Are South Africans Drowning in a Glass Half Full?

2015-03-25 12:40

Amongst the nations of the world, South Africans no doubt fall into the “glass half full” division. And we enjoy that space, because who (aside from maybe the Russians) would choose the unhappy alternative. It would just seem to be so un-South African. So we try and we try really hard. But it’s not always easy.

It’s not easy when we are told that Eskom is costing the economy up to R80 Billion per month as a result of load shedding. When the price of power is set to surge and where petrol will follow suite dragging with it all the implications of inflation and added cost of living. It’s not easy to remain positive when our roads department is a shambles and traffic lights don’t work and surfaces remain pot holed and dangerous. It’s not easy when we read about the state of many of our state run hospitals where patients are told to return in seven years for surgery that is required not in seven years but today. When the standard of education is plummeting and textbooks are lost and teachers abandon classrooms for a host of legitimate and illegitimate reasons. When corruption is the Ebola of our nation and has spread uncontrolled through all sectors, and where simply, there is little sense that the doctor is “In the house”.

It’s not easy when this morning’s headline on News24 laments “Medics held at Gunpoint while Saving a Child’s Life” and tells the story of a robbery that occurred in the back of an ambulance whilst the paramedics were trying to stabilize a 5 year old who was experiencing seizures. It’s not easy when its nigh on impossible tell the difference as to whether the post office is on strike or working (I swear I really have no idea) and when the application for my 16 year old son’s ID document made in August of last year has simply disappeared and noted “Untraceable” in the murky chaos of Home Affairs.

It’s not easy when the President at the SA Local Government Association calls the people of his country “Lazy” and dreams out loud of what he would do if he were to be a dictator for a year, “democracy being the stumbling block” to real progress (you can’t actually make this stuff up). And although there is comfort in the fact that he acknowledged very real and valid concerns with regard to the horrific over spend on consultants, the employment practices of various municipalities as well as a worry about the culture of expectation amongst the youth, one needs to remember that he is actually the leader of this blessed country. And has been for some time. So although I found myself nodding in agreement with some of the valid points he made, and almost (but not quite) thinking “Yeah! You tell them!” I did have to remind myself that he is in fact the President and not the leader of the opposition. Which would have made a lot more sense. That is the twilight zone that South Africans inhabit.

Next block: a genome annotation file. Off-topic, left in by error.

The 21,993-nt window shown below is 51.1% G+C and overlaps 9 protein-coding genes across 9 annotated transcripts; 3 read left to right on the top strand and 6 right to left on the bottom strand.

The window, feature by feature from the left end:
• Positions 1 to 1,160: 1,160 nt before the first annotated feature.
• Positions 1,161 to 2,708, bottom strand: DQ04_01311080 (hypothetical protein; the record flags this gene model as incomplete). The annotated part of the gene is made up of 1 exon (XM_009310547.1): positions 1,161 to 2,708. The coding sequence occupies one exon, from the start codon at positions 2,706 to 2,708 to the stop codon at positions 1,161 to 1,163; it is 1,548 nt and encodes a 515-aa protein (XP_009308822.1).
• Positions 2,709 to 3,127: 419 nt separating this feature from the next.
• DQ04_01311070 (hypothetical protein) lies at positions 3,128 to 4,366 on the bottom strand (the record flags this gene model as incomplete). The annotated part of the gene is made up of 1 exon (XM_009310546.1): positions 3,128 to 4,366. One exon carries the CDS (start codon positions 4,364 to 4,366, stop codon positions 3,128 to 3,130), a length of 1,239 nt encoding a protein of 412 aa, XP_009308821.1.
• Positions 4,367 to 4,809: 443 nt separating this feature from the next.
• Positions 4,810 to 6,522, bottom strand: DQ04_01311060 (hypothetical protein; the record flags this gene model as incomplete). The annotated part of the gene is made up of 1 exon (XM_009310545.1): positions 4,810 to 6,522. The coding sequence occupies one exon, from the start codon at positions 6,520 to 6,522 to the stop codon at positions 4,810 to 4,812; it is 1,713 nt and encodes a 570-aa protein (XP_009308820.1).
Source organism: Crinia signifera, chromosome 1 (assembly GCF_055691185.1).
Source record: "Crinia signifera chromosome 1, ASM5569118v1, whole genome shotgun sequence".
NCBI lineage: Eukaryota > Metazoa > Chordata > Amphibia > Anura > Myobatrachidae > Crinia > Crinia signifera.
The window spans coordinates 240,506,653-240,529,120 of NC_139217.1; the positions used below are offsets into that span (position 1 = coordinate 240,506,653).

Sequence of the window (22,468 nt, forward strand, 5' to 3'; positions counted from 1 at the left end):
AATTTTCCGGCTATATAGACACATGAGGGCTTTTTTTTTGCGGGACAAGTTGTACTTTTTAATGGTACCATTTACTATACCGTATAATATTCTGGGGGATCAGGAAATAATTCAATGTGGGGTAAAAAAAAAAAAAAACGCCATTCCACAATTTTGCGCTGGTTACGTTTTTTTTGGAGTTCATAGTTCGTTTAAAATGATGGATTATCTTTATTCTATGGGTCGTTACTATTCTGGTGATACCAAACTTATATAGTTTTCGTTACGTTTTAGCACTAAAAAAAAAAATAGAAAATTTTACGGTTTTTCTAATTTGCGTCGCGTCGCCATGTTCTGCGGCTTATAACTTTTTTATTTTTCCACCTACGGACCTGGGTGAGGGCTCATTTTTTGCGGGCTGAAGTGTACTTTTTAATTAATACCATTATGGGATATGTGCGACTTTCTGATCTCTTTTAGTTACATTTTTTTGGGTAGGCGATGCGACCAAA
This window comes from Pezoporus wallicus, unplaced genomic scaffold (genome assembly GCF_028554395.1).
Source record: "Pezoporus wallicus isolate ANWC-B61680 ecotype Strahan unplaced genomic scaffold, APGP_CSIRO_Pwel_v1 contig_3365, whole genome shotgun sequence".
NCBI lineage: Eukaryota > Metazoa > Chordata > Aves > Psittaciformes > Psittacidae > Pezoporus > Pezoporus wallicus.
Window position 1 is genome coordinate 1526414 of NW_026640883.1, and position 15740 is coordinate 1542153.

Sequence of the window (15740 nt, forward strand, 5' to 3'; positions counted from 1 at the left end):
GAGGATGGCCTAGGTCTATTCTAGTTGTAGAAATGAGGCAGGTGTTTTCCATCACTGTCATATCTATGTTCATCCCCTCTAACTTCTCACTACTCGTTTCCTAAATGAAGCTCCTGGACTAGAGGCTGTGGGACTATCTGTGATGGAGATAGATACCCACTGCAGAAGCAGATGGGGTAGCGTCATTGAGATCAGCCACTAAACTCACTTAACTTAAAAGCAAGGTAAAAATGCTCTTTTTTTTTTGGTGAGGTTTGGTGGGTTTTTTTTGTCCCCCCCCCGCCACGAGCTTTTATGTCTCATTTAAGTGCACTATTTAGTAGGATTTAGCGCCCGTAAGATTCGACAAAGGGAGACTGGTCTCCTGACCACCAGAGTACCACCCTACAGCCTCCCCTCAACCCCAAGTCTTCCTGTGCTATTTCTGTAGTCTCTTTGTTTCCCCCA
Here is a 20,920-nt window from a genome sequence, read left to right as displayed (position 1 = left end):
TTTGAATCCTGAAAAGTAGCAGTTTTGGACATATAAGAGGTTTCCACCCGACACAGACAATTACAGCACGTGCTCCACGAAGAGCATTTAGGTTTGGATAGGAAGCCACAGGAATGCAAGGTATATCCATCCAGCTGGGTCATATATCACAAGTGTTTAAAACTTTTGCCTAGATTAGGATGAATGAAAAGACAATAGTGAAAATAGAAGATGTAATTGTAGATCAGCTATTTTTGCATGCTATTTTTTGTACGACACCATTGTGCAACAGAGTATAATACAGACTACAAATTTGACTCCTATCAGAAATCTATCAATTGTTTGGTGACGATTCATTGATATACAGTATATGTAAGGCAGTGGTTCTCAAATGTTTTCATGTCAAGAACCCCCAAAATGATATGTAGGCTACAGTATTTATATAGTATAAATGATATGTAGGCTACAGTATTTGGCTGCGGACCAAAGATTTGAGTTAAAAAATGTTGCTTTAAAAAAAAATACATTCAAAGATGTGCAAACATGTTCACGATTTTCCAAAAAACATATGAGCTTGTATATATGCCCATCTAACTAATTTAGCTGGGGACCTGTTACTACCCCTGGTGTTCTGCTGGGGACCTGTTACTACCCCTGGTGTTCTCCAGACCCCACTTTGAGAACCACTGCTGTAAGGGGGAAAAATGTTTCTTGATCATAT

And it’s not easy when we lose the cricket. When we could have won. And it’s not easy when we think about the potential that we have in South Africa in terms of mineral resources, natural beauty, and limited natural disasters, and how we should be an example to the world, but are not. We really couldn’t be blamed for thinking that the glass is not only half empty but that it is cracked and decrepit and is in danger of being taken from us at gunpoint.

But somehow we do. Mostly we do see the funny side, we laugh at ourselves and even feel strange affection for the President with all his wives (some of whom want to poison him from time to time) and with his Nkandla and with his famous laugh and less famous dance moves. And we shake our heads at Eskom and we buy generators and we continue to support the Proteas. Somehow, we manage to keep adding to the glass even as it strains under the pressure. Somehow for South Africans it just seems to remain half full. Go figure.

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AB praises selfless skipper

2010-11-21 18:15

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